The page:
Notes on a Pandemic: New hope for the planet
Katherine Berjikian

Before the COVID-19 outbreak, climate activism around the global had reached new heights, with demonstrations by the groups including Extinction Rebellion regularly bringing cities across Europe to a standstill. 

From Sao Paulo to Delhi, the impact of air pollution and carbon emissions was at a tipping point for many citizens. Figures from the World Health Organization estimate that seven million people are dying every year from illnesses linked to poor air quality.

However, the pandemic has given an unexpected glimpse into a cleaner and calmer world, with cars off the roads and skies clear of planes for the first time in decades.

In this episode of Notes on a Pandemic, we speak to climate scientists about the unexpected impact COVID-19 has had on the global environment.

And we examine the dramatic fall in carbon emissions during lockdown, which caught even climatologists by surprise and ask if the pandemic may have handed policymakers a window of opportunity for long-term change.


According to the World Health Organization, nine out of 10 people are breathing air with high levels of pollution. /AFP

According to the World Health Organization, nine out of 10 people are breathing air with high levels of pollution. /AFP


The science behind the world’s clear skies

"At the peak of the global lockdown in early April, the global emissions decreased by 17 percent during that day, compared with an average day in 2019," Corinne le Quere, professor of climate change science at the University of East Anglia, told CGTN Europe.

This decrease was caused by countries and regions entering full lockdown, especially big carbon emitters such as Europe, the U.S., Japan and Russia.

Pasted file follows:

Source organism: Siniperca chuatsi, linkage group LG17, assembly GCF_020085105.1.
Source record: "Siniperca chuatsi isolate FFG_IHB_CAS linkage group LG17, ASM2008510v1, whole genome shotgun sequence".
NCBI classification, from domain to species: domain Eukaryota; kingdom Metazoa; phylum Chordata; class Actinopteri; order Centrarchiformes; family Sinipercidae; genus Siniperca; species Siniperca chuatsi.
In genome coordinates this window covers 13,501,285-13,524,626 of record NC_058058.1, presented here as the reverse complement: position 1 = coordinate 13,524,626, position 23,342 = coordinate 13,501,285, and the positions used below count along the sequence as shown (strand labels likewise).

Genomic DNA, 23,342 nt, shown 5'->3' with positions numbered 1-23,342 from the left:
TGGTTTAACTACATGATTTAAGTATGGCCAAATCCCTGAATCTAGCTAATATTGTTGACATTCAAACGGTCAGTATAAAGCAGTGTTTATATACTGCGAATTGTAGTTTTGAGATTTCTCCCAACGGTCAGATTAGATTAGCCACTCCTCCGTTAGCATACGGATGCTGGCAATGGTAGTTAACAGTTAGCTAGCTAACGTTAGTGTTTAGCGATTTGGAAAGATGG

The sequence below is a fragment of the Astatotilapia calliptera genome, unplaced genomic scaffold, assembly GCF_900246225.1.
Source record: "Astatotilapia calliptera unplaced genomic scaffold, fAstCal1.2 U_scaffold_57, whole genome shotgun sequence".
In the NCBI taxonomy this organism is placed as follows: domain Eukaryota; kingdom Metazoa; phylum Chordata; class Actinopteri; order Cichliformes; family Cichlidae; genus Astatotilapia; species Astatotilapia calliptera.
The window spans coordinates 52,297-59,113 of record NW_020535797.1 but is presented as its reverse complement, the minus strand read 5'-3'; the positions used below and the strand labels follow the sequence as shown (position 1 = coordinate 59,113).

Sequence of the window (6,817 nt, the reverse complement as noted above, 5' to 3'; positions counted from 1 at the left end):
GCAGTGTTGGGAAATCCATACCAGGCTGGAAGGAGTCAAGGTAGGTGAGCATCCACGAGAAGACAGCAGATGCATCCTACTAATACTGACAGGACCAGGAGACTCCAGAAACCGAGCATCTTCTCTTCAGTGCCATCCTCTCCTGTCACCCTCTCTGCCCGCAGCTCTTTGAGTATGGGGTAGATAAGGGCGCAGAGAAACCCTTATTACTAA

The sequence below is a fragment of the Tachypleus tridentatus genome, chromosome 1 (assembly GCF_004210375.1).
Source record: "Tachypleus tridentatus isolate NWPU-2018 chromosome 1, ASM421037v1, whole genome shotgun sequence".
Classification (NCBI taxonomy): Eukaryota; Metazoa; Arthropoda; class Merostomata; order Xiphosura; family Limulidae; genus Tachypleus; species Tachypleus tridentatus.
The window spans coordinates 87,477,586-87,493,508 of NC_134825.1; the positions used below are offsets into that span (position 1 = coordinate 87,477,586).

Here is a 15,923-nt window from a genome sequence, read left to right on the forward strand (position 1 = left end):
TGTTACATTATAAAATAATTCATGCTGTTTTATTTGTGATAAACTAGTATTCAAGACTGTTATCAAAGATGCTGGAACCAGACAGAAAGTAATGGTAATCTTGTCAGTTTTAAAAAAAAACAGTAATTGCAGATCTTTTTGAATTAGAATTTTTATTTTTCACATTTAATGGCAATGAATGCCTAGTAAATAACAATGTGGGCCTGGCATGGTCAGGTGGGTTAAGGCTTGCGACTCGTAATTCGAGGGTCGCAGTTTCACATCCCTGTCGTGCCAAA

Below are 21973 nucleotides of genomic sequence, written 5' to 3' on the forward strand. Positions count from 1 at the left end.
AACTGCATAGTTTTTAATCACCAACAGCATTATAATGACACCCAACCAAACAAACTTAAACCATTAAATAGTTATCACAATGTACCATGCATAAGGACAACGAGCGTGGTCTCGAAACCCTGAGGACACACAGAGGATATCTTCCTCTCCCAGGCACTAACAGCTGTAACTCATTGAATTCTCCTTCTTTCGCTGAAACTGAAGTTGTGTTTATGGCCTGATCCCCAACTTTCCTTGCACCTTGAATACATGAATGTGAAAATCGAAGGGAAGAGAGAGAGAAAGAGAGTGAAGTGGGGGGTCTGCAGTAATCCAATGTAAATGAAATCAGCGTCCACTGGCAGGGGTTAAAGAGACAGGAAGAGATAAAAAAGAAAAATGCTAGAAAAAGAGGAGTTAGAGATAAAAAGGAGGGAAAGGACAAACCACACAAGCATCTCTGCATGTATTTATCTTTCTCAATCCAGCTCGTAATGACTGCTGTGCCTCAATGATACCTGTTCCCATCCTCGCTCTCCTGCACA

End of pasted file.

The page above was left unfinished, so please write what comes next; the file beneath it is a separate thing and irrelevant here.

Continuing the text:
While manufacturing shut down, at least for a short time, commuters also stopped driving to work and using public transport.

According to Miranda Schreurs, professor of environmental and climate policy at the Technical University of Munich, even if only a proportion of people continue to work at home in the future, as seems likely, we can see an unprecedented impact on transportation infrastructure.

"We can reduce the amount of people who need to be on the roads and the positive impacts are very big because it's reducing not only energy use, but it's reducing the demand to build yet more roads," she said.

"It's reducing the need for expansion of other kinds of transportation. It's the one area in the climate field where we've seen very little progress until now."

In addition to looking at the reduction in greenhouse gases during lockdown, we also looked at the future of both fossil fuels and renewable energy sources in aiding the world economy as it begins its slow recovery.

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Presenter: Louise Greenwood. Production assistant: Katherine Berjikian. Audio editing: Terry Wilson. Video editing: James Sandifer.